"Is anyone else extremely paranoid? I always think someone is talking about me, and I think they all laugh behind my back and everyone has these elaborate schemes that are made to get me .... So my question is, does anyone else experience this, and if so, is paranoia part of being bipolar?"
Paranoia is a term that in common, everyday language is used to mean everything from feeling nervous about a person or situation to being convinced that somebody is "out to get you." In his song "Almost Cut My Hair," David Crosby expressed this common usage well when he said, "It increases my paranoia, like looking in my mirror and seeing a police car." I'll wager almost everyone feels uneasy (and watches speed, signals and everything else) when police officers are right behind them.
People may call that type of experience paranoia, but medically, the definition of paranoia is more precise. Psychiatrists use the term paranoia to describe a disordered way of thinking or an anxious state that attains the level of a delusion. For example, a person who believes the FBI is tracking her every move through the fillings in her teeth is exhibiting paranoid behavior. On the other hand, a criminal who believes the FBI is listening in on his telephone calls is not likely paranoid, because it may well be true.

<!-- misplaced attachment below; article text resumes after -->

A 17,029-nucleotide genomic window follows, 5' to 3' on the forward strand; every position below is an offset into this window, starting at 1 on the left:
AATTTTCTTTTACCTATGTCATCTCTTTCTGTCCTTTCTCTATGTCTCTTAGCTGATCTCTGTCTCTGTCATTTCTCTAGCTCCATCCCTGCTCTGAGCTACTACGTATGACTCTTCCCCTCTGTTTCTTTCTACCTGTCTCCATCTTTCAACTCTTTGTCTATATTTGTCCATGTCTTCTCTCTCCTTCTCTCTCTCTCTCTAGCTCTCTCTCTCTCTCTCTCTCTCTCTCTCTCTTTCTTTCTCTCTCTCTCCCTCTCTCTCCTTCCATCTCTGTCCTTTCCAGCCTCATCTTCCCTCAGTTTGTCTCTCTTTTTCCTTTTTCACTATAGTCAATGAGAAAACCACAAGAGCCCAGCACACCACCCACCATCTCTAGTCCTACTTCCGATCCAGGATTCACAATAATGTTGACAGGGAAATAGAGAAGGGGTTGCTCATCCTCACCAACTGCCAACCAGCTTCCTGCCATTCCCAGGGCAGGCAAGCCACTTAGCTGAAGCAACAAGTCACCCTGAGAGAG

The key to true paranoia is that the person exhibits an unreasonable and/or exaggerated mistrust and suspicion of others. This suspicion is not based on fact and often grows into delusions. Thus, paranoia is a symptom that can be part of several syndromes, including delusional disorder, paranoid personality disorder, psychotic and mood disorders (including bipolar disorder and schizophrenia), as well as other conditions (such as brain toxicity that may be caused by drug or alcohol abuse, mineral poisoning, etc).
The community member who asked about paranoia may be experiencing these symptoms due to bipolar disorder, but they could be indicating another condition. It is important to discuss feelings of paranoia with one's psychiatrist and work toward methods to control them, as symptoms like these are certainly unpleasant and could be disruptive.